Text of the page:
For George Solomon of Mattituck, 24 years as a member of Rotary International has given him countless memories from his work in over 20 countries. But it was on his first trip to Haiti in 2007 that he experienced what he calls a “life-changing moment.”
“We went to a well dedication and I was walking along listening to them describe the components of the well when I felt this little hand grab my hand. I looked down into the face of a six-year-old girl. She had the biggest eyes I’d ever seen and was smiling from ear to ear.”
After spending time playing with the little girl and a few other children Solomon noticed that many of them had an orange tint to their hair. He asked his friend and fellow Rotarian George Gaffga if the children dyed their hair for any particular reason.
“Oh, that’s not dye,” replied Gaffga. “That’s caused by malnutrition.”
And that was the moment that changed Solomon’s life.
From that day forward Solomon has dedicated himself to helping fulfill the mission of the 110-year-old organization to promote peace, fight disease, provide clean water and sanitation, save mothers and children, support education and grow economies all over the world. He takes several trips a year, most of the time paying his own way. He works often with Gift of Life International, a Rotarian-based organization that provides lifesaving heart surgery to children all over the world. In Haiti alone 116 children have received treatment since 2011. Gift of Life brings complete teams of pediatric cardiac surgeons and ICU nurses, builds ICUs in hospitals and is now training the first pediatric cardiologists ever to be in Haiti.
Solomon has just arrived home from a trip to Cambodia — his first — where he and 60 other Rotarians visited nearly a dozen villages to follow up on work being done on water and sanitation, agriculture, literacy and education and human trafficking.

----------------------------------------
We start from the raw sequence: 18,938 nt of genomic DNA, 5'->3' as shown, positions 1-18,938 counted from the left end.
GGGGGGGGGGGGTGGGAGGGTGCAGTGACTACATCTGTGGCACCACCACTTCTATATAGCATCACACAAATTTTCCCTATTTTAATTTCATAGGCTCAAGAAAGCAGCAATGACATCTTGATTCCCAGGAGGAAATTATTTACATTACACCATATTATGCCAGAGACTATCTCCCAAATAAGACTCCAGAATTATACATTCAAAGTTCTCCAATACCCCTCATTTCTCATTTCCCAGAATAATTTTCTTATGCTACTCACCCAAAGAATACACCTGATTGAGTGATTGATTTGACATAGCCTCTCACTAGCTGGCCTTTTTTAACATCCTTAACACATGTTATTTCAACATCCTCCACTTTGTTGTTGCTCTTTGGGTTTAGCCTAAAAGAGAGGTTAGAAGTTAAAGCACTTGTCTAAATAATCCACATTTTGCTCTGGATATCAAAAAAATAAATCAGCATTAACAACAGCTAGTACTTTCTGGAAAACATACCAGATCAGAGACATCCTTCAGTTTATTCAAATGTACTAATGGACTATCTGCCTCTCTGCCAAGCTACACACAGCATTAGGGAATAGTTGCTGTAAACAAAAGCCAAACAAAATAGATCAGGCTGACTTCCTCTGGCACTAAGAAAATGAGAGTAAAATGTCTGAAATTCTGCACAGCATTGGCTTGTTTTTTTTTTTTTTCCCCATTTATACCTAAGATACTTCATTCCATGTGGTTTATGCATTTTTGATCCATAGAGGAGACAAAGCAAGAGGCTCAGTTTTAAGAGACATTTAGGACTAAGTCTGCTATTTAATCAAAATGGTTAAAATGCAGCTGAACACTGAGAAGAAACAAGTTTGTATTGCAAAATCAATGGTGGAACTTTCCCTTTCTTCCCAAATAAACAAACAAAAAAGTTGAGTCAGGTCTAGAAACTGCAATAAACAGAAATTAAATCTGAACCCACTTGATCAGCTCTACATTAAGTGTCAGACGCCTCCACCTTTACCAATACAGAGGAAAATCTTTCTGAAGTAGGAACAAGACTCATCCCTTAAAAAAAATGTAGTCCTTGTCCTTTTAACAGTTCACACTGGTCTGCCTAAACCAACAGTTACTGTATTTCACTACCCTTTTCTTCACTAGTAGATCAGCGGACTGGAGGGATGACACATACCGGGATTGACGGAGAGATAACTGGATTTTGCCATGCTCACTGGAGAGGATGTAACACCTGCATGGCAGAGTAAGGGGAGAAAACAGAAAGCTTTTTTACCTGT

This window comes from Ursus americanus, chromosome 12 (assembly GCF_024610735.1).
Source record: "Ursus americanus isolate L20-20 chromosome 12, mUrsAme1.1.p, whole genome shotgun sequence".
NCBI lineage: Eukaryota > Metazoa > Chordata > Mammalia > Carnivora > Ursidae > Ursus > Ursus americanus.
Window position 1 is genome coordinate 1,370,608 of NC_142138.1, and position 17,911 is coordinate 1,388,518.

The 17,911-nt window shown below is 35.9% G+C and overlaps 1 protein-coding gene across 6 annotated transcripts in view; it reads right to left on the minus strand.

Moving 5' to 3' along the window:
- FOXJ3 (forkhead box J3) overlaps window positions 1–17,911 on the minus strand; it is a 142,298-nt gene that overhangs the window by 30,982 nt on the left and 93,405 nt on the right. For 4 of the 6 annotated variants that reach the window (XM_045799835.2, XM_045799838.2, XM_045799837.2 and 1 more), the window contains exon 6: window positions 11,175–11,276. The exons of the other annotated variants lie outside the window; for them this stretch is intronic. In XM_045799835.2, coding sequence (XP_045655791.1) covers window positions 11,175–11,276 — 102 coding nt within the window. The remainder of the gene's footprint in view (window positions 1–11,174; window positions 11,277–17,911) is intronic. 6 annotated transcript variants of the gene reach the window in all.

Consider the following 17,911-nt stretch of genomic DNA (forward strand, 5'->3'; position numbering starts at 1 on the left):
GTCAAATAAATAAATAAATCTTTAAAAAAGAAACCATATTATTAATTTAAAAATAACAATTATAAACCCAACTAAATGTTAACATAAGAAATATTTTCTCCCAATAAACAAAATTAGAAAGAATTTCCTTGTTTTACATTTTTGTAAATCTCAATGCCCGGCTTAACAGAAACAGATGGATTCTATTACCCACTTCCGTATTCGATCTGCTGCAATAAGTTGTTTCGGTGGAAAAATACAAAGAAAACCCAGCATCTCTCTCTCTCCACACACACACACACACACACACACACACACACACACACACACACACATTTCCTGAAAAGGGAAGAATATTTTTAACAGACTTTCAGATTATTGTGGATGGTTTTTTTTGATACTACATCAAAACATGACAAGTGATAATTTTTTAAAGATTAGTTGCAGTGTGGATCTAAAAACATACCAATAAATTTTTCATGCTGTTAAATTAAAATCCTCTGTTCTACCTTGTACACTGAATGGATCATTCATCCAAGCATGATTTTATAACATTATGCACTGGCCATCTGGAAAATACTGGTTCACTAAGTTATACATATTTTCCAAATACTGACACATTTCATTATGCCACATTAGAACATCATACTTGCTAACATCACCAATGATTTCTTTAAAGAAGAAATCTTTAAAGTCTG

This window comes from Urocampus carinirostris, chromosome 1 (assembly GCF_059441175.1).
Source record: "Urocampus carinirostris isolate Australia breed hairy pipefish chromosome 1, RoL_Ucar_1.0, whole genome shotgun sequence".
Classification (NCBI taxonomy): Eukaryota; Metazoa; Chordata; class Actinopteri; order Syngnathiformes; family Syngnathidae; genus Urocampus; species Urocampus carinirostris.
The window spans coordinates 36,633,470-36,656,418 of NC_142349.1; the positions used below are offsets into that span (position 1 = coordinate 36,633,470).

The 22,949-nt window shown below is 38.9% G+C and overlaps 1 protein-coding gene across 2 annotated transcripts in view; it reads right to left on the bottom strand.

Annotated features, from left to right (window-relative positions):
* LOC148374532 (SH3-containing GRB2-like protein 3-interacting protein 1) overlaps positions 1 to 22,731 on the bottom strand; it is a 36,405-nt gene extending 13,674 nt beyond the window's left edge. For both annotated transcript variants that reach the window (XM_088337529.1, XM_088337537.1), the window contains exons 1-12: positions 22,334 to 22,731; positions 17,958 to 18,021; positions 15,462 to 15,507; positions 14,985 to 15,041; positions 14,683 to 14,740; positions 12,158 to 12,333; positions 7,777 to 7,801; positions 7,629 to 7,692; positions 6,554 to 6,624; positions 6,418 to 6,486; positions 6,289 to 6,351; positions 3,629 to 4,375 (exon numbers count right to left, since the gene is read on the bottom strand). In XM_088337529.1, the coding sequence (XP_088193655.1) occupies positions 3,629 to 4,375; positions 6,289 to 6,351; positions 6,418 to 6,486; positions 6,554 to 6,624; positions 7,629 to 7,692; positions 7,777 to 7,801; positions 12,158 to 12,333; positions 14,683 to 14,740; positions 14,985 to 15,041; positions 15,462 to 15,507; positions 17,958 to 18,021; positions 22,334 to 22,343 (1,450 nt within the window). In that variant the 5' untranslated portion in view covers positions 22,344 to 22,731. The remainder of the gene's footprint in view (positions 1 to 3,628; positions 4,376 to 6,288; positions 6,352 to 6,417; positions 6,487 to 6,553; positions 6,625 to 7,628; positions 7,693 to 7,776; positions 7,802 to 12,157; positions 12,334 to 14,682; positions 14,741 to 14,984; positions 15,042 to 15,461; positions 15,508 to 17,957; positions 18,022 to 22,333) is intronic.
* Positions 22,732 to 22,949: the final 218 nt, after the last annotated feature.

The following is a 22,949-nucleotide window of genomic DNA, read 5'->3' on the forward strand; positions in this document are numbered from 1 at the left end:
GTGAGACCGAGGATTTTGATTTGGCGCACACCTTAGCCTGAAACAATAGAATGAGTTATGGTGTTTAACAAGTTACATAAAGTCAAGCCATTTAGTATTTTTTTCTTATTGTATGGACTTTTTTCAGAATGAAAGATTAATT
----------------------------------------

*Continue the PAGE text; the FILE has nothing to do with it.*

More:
“Unfortunately there’s a large amount of human trafficking going on in that part of the world,” says Solomon. “The more you can educate and bring the standard up of the people there, the less likely they are to sell their kids to the slavers. It’s a project that really touches my heart.”
The work in Cambodia is done in partnership with Sustainable Cambodia, a non-governmental organization that works in rural Cambodian villages teaching them sustainability and self-sufficiency. The policies of Sustainable Cambodia and the Rotary are to teach people to take care of themselves, not to just supply them with money or food. They provide the supplies to build schools, but the local people do the work. They provide the animals, but the people care for them. They show them how to maximize agricultural output and teach them how to cooperate with each other for the benefit of the entire village.
“It’s like that old saying ‘If you give a man a fish, you feed him for a day. If you teach a man to fish, you feed him for a lifetime’,” says Solomon.
Once the villages have clean water, sanitation and sufficient food, the changes begin to show in their health. “You can see it in the faces of the children,” said Solomon. “The difference in the appearance of the kids in villages we’ve helped compared to those we haven’t is striking.”